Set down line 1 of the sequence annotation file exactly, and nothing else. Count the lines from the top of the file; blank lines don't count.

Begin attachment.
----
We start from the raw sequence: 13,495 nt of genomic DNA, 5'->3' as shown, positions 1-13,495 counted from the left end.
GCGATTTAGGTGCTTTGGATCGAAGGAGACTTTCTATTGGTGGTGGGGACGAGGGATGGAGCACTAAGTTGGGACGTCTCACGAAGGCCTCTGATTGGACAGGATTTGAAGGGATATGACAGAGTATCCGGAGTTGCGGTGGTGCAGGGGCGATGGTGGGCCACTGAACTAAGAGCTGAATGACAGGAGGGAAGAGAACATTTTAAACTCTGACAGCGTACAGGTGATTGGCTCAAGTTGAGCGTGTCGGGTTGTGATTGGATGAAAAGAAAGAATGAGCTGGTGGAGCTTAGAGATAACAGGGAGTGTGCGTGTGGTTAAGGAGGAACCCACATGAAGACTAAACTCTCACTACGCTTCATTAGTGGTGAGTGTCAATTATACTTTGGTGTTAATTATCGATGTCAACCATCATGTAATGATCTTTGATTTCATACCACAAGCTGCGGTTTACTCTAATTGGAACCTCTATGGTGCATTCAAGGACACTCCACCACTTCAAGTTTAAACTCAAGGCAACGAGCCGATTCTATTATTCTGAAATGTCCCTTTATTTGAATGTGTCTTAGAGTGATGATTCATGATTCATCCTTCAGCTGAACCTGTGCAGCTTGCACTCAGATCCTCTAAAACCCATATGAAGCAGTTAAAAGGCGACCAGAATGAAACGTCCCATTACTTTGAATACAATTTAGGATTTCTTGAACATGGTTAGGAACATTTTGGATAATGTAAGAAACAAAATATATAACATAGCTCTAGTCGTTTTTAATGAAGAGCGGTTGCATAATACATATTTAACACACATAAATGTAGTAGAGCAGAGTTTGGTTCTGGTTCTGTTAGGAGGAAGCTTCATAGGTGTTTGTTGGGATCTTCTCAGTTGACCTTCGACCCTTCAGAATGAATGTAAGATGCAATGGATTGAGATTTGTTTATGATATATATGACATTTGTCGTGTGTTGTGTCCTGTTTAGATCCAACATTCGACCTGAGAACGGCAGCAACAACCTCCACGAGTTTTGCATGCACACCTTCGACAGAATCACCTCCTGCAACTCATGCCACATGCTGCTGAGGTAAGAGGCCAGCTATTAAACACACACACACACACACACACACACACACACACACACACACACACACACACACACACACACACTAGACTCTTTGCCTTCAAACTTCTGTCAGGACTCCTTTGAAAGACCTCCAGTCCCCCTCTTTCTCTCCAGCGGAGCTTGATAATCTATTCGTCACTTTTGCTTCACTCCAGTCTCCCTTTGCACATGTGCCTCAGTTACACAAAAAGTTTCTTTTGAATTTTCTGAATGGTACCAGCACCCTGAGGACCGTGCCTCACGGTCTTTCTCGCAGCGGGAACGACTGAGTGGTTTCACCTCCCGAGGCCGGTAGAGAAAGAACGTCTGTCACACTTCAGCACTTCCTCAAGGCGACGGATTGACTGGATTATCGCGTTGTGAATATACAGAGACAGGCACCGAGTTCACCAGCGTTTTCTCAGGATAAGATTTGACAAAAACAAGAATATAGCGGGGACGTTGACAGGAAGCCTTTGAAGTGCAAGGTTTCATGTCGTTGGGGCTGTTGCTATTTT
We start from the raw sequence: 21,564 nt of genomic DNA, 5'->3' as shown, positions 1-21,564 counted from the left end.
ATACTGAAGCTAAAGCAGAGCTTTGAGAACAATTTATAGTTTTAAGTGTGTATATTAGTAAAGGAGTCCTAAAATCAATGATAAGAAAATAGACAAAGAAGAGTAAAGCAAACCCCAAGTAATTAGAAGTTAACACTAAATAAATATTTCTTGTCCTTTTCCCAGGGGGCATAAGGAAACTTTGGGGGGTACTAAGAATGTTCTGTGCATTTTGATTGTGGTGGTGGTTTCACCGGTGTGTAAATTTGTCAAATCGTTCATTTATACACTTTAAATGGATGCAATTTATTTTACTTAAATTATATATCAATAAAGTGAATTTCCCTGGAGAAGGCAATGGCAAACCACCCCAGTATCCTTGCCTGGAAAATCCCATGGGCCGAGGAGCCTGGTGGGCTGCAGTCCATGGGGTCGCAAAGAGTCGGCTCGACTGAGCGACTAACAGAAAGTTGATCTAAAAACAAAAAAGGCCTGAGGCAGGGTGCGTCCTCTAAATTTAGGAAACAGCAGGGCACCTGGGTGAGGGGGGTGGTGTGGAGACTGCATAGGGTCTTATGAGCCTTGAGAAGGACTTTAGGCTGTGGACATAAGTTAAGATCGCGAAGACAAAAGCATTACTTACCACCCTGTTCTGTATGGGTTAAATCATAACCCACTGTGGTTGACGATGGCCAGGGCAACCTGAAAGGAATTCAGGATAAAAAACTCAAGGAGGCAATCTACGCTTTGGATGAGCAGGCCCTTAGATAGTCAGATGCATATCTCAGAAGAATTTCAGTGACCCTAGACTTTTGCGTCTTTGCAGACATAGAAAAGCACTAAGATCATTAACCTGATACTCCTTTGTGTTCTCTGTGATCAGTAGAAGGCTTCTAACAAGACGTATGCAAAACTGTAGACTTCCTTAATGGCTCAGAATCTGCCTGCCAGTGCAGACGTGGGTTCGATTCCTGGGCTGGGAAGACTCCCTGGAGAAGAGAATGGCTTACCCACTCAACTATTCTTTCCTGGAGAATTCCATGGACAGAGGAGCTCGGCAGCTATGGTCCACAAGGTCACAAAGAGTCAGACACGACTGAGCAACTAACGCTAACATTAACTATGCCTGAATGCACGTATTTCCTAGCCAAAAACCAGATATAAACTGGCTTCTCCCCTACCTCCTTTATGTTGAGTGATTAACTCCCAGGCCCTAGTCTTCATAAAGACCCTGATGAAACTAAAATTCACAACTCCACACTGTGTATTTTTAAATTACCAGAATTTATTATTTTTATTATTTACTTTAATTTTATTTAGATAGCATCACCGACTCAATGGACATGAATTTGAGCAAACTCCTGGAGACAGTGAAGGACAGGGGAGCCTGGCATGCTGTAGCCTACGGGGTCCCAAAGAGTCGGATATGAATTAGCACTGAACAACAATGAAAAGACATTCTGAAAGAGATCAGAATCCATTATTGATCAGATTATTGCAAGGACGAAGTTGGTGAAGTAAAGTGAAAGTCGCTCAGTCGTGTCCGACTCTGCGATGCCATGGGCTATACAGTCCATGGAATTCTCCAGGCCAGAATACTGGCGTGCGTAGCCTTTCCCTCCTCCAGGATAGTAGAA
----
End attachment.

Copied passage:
We start from the raw sequence: 13,495 nt of genomic DNA, 5'->3' as shown, positions 1-13,495 counted from the left end.